Now, I have no doubt that out of every million users who pirate movies and TV there are a couple hundred seeking obscure, hard-to-find titles; but we can’t pretend this is a significant factor when year after year, the most-pirated titles are always the mainstream hits that are the easiest to access through legal channels. The bottom line is that if piracy were driven exclusively by fans of the avant-garde, quirky, and hard-to-find titles, it would not be a multi-million-dollar, criminal industry. I think the only honest thing to say is that piracy probably continues to increase because free is an attractive price that no legitimate business can offer. Meanwhile, the users of pirate sites are being subsidized by the fans who pay their subscription, rental, and purchase fees.
Despite this growing abundance of stuff to watch, though, it still seems that every unavailable title becomes an excuse to perpetuate the narrative that “Hollywood” is stuck in an outdated business model, clinging to mechanisms like copyright as a form of protectionism. But the growth in availability reflected in this report belies that narrative; and the deals among film producers and platforms like Netflix, Google Play, and Amazon ought to dismiss the premise. But more acutely, what consumers need to understand about the process of making titles available has nothing to do with a failure to innovate and even less to do with technology itself.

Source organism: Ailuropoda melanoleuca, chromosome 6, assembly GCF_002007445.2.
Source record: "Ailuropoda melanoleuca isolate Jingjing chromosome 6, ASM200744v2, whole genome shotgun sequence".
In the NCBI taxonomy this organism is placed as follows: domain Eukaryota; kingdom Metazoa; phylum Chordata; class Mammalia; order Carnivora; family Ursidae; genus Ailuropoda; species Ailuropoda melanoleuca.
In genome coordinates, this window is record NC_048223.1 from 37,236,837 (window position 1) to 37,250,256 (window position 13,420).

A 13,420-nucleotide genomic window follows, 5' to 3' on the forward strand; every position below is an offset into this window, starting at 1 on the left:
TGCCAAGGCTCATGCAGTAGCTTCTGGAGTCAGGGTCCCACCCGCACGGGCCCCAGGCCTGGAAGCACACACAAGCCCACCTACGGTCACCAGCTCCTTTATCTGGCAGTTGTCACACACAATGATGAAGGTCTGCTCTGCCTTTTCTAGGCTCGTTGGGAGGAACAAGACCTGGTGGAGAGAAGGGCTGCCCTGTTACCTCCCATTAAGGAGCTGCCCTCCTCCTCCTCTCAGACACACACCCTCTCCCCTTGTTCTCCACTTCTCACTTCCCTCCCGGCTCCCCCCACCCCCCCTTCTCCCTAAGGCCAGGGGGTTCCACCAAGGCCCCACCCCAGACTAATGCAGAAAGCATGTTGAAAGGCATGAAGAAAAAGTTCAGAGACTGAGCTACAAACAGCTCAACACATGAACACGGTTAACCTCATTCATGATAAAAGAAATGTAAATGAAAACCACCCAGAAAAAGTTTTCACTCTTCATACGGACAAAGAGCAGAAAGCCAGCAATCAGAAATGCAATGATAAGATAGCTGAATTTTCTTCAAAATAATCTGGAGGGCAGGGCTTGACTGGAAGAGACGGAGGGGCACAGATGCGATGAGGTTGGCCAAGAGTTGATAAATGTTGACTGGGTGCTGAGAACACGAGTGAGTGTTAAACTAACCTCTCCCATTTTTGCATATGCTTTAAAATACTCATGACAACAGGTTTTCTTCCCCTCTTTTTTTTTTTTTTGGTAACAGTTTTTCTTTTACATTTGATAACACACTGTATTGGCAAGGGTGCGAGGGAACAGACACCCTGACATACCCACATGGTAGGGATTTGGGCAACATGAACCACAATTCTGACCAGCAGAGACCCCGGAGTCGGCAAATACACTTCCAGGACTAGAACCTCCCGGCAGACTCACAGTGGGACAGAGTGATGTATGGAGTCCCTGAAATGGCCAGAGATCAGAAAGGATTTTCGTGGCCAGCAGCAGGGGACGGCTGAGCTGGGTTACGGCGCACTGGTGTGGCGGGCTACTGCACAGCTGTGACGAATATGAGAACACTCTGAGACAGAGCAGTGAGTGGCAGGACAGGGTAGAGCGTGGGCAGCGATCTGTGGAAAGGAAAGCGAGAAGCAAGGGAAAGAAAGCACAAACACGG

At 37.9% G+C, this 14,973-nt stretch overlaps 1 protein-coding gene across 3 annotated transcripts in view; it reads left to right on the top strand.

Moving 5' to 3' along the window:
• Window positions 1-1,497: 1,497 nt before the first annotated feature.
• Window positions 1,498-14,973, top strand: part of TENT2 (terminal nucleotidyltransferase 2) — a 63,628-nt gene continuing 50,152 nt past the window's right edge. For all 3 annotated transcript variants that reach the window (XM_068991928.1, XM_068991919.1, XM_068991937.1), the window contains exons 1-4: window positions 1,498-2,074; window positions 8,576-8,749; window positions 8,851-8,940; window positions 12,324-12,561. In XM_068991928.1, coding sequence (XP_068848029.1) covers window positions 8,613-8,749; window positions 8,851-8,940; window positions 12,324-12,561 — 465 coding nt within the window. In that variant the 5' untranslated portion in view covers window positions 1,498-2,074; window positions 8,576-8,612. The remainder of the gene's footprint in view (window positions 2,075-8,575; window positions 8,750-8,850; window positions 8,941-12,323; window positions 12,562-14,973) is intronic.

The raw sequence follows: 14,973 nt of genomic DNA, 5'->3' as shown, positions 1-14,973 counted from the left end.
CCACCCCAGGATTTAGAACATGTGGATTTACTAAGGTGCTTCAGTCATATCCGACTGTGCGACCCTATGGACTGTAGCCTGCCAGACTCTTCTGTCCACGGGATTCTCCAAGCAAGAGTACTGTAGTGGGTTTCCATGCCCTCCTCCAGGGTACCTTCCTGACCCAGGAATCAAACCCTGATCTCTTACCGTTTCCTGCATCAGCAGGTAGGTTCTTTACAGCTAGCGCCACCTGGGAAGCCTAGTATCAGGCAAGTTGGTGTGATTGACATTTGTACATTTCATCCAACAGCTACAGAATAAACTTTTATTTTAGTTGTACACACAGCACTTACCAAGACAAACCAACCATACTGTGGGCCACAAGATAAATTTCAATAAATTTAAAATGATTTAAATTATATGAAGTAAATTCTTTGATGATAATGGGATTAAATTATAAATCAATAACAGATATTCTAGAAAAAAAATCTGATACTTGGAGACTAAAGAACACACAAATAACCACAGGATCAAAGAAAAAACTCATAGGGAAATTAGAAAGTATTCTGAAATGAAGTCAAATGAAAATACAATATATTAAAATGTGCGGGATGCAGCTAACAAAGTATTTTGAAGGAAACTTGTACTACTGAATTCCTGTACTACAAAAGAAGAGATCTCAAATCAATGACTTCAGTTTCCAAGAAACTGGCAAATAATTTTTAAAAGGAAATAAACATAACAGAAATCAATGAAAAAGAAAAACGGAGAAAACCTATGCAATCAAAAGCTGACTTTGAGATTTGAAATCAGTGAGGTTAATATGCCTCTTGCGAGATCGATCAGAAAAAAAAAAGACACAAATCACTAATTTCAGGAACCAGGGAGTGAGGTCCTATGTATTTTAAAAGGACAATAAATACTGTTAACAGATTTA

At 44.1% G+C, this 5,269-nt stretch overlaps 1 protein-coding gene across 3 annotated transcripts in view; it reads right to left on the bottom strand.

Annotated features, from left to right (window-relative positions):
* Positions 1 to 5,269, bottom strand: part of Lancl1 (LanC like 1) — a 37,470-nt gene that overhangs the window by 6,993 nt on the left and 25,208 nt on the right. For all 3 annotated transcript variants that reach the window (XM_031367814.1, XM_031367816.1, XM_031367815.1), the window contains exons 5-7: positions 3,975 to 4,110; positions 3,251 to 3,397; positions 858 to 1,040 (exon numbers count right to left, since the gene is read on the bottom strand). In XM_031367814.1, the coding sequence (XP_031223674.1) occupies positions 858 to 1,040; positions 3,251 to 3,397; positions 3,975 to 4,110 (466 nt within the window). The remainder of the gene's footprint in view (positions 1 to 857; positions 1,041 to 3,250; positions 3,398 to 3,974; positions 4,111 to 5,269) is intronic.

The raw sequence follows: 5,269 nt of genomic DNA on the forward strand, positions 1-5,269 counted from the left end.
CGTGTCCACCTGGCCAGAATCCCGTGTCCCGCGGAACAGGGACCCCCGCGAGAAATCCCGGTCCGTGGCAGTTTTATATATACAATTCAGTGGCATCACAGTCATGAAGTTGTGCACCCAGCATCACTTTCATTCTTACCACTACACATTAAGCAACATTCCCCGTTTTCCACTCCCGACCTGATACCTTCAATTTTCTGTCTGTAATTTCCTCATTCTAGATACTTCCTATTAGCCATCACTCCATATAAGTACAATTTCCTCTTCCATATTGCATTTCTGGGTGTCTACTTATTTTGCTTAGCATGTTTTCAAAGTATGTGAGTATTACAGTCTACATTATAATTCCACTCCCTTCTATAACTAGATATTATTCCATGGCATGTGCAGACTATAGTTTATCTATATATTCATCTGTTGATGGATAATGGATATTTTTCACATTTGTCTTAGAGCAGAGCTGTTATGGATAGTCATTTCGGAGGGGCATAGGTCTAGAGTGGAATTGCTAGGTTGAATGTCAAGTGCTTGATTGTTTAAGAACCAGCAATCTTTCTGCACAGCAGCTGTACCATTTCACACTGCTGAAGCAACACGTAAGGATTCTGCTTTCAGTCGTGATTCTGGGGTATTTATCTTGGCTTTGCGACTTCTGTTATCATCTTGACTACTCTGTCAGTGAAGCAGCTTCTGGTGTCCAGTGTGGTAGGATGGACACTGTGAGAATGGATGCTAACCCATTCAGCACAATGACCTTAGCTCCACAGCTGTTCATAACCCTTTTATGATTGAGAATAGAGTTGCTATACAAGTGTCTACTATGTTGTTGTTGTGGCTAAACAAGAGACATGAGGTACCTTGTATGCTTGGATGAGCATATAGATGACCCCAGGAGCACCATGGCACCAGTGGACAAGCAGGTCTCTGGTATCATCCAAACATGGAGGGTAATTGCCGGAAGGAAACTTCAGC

Unlike criminal organizations, legitimate owners of film and TV titles—whether they’re independent production companies or major studios—are not free to simply violate contractual arrangements that pre-date these new distribution models. Sometimes called the “rights thicket”, the collection of licensing arrangements that may be attached to a given title has to be renegotiated for a new distribution platform or new market that was not included in the original deal; and these renegotiations run the gamut from affordable to very expensive, from relatively simple to nearly impossible.
Critics sometimes dismiss this challenge, suggesting that as long as there is financial incentive, producers will find a way to solve the “rights thicket” problem; but that’s easier said as a generalization than it is accomplished on a case-by-case basis. If an indie film producer has to spend $200,000 in legal fees to make his 30-year-old title available on iTunes, the film is going to have to be rented or purchased quite a lot for that investment to have been worth it. For some fans of this film, its lack of availability is a justification for pirating the title; but no matter what, this narrative that the producer is simply greedy or too myopic to innovate is a misconception. Meanwhile, even the availability of that more obscure title on the pirate site is also subsidized the by the illegal distribution of the major (otherwise easily available) titles that draw most of the traffic. And of course, not one second of any of this material would be available without the legal frameworks that make investment in production and distribution possible in the first place.
Two years ago, when KPMG released its report, I pointed out that just the titles in their study amounted to about 6.5 hours of legally available content per day for a year. Now, it’s about 3-4% more than that. So, when do we get to drop the “scarcity” rhetoric?